However, one disappointing aspect about the instrumentals would be the supposed presence of the piano. CJ, the finger guy (my own moniker for the dude in any band who deals with the piano or synthesizer), sure puts the synthesizer to good use on many tracks such as the all instrumental track "1947" and the single "Forty-Nine Theurgy Chains". The piano is neglected though, because although CJ apparently plays it on the band, for most of the album, it is like a ghost because it hardly sounds like it is there at all. In fact, the only few moments I hear it clearly on the album was on the tracks "Hearts Condemned" and "Unlimited Taiwan". On the track "Hearts Condemned", the piano could be heard clearly from 2:42 onwards, and on "Unlimited Taiwan", at 1:41 and 2:50, the piano can be heard playing a series of short ascending note sequences. I personally think the piano is a very good accompaniment for any melo-death or black metal band, because the melodies it can create can be so angelic yet intimidating at times, hence here's me hoping that it can be more prominent on future ChthoniC albums.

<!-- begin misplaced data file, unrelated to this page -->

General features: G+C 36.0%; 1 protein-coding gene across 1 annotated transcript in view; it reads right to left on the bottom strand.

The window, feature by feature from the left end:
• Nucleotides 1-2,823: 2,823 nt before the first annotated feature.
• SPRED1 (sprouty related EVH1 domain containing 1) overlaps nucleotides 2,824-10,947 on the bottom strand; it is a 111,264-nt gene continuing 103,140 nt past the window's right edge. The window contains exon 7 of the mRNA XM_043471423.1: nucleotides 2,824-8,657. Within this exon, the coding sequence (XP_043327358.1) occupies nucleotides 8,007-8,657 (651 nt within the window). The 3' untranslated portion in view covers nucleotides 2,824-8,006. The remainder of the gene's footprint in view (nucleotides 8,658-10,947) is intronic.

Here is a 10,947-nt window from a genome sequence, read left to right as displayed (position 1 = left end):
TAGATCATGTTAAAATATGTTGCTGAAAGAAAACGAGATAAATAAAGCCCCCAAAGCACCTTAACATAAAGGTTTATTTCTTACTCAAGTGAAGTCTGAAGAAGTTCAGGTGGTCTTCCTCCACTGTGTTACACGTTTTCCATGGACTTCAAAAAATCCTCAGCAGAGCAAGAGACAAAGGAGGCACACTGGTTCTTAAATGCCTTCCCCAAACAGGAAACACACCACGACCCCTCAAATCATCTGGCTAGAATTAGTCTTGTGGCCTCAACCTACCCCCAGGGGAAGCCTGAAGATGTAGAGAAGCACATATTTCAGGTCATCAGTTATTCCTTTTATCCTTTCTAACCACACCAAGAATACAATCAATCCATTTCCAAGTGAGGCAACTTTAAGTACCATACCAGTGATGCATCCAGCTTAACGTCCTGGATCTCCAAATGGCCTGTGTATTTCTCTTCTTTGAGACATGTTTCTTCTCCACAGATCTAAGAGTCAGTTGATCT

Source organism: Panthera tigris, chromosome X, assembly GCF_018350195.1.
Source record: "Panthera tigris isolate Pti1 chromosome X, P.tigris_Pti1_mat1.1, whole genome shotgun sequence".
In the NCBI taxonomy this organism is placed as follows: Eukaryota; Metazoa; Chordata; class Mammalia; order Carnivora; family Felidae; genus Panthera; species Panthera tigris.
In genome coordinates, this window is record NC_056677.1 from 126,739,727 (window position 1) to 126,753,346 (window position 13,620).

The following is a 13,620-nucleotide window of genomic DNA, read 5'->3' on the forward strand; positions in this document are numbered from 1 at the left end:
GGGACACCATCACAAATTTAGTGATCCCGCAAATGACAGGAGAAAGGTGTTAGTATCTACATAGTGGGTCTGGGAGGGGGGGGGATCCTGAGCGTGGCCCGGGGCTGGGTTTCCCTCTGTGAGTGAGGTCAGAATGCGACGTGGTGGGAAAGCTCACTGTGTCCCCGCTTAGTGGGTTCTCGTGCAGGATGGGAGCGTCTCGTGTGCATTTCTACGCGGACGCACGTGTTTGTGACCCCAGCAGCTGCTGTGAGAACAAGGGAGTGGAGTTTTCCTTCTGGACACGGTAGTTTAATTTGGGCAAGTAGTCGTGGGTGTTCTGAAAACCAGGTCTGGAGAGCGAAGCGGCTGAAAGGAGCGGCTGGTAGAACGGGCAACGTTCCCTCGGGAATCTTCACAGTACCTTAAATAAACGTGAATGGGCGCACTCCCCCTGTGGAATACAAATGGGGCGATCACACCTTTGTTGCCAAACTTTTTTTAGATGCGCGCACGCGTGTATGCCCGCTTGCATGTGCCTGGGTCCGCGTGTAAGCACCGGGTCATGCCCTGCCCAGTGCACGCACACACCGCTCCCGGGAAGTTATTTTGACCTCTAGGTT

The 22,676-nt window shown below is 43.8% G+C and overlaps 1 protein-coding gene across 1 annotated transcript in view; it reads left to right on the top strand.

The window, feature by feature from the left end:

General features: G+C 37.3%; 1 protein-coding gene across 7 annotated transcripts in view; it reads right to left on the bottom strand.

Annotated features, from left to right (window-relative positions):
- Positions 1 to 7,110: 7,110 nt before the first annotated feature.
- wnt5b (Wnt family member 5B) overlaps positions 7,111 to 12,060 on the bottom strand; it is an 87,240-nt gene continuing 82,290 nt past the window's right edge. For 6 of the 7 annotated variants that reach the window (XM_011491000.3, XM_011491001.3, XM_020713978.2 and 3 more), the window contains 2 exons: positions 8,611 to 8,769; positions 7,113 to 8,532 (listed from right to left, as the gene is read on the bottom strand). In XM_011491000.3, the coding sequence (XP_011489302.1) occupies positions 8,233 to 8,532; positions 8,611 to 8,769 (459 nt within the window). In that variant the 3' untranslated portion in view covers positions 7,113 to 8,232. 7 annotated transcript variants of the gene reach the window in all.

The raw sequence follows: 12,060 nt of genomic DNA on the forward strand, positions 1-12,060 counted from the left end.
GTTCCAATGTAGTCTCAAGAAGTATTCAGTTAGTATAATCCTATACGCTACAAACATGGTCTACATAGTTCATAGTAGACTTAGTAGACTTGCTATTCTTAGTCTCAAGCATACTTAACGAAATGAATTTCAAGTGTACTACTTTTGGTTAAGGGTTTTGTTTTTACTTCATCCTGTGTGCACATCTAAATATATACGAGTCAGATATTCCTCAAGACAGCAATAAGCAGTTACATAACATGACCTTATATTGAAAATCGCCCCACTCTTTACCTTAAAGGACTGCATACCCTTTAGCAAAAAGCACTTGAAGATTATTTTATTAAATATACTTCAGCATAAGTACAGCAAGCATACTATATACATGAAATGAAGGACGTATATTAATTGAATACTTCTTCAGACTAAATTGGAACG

Take a listen!: This ferocious yet hauntingly melodic brand of black metal will keep you coming back for more.

Alright, this is it for 2009. "Mirror of Retribution" is a must-get black metal album for this year, and if you didn't get it for Christmas, get it for the New Year!

P.S. It would be interesting to see if ChthoniC would eventually make use of other traditional Chinese musical instruments in future, I am all for a pipa or guzheng.

Verdict: 8.9 / 10

No comments: